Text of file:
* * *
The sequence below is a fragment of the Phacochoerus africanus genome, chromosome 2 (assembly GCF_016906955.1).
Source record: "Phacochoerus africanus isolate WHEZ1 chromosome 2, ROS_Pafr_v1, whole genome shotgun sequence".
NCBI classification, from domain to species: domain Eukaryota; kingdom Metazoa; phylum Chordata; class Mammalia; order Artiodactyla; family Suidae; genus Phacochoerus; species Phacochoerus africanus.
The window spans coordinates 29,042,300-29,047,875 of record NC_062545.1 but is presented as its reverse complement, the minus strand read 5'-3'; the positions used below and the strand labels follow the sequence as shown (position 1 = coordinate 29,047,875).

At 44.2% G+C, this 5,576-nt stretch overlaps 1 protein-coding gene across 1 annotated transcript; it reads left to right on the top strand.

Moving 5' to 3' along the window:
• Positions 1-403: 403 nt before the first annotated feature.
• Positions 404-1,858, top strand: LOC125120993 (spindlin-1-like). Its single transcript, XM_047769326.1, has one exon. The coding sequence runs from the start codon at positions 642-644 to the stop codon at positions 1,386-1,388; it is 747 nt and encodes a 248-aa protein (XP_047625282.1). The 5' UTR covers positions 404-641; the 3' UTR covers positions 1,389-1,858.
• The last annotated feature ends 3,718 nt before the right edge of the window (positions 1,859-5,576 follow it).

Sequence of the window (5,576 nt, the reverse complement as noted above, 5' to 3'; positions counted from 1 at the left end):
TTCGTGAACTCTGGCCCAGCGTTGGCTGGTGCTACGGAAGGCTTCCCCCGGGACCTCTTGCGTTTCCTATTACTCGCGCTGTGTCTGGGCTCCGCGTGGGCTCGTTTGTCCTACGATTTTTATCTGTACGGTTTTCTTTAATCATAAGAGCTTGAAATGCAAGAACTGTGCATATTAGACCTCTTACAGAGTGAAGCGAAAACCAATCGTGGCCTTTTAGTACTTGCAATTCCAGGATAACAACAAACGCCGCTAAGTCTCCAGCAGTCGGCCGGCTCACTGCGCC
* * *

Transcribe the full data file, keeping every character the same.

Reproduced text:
The sequence below is a fragment of the Phacochoerus africanus genome, chromosome 2 (assembly GCF_016906955.1).
Source record: "Phacochoerus africanus isolate WHEZ1 chromosome 2, ROS_Pafr_v1, whole genome shotgun sequence".
NCBI classification, from domain to species: domain Eukaryota; kingdom Metazoa; phylum Chordata; class Mammalia; order Artiodactyla; family Suidae; genus Phacochoerus; species Phacochoerus africanus.
The window spans coordinates 29,042,300-29,047,875 of record NC_062545.1 but is presented as its reverse complement, the minus strand read 5'-3'; the positions used below and the strand labels follow the sequence as shown (position 1 = coordinate 29,047,875).

At 44.2% G+C, this 5,576-nt stretch overlaps 1 protein-coding gene across 1 annotated transcript; it reads left to right on the top strand.

Moving 5' to 3' along the window:
• Positions 1-403: 403 nt before the first annotated feature.
• Positions 404-1,858, top strand: LOC125120993 (spindlin-1-like). Its single transcript, XM_047769326.1, has one exon. The coding sequence runs from the start codon at positions 642-644 to the stop codon at positions 1,386-1,388; it is 747 nt and encodes a 248-aa protein (XP_047625282.1). The 5' UTR covers positions 404-641; the 3' UTR covers positions 1,389-1,858.
• The last annotated feature ends 3,718 nt before the right edge of the window (positions 1,859-5,576 follow it).

Sequence of the window (5,576 nt, the reverse complement as noted above, 5' to 3'; positions counted from 1 at the left end):
TTCGTGAACTCTGGCCCAGCGTTGGCTGGTGCTACGGAAGGCTTCCCCCGGGACCTCTTGCGTTTCCTATTACTCGCGCTGTGTCTGGGCTCCGCGTGGGCTCGTTTGTCCTACGATTTTTATCTGTACGGTTTTCTTTAATCATAAGAGCTTGAAATGCAAGAACTGTGCATATTAGACCTCTTACAGAGTGAAGCGAAAACCAATCGTGGCCTTTTAGTACTTGCAATTCCAGGATAACAACAAACGCCGCTAAGTCTCCAGCAGTCGGCCGGCTCACTGCGCC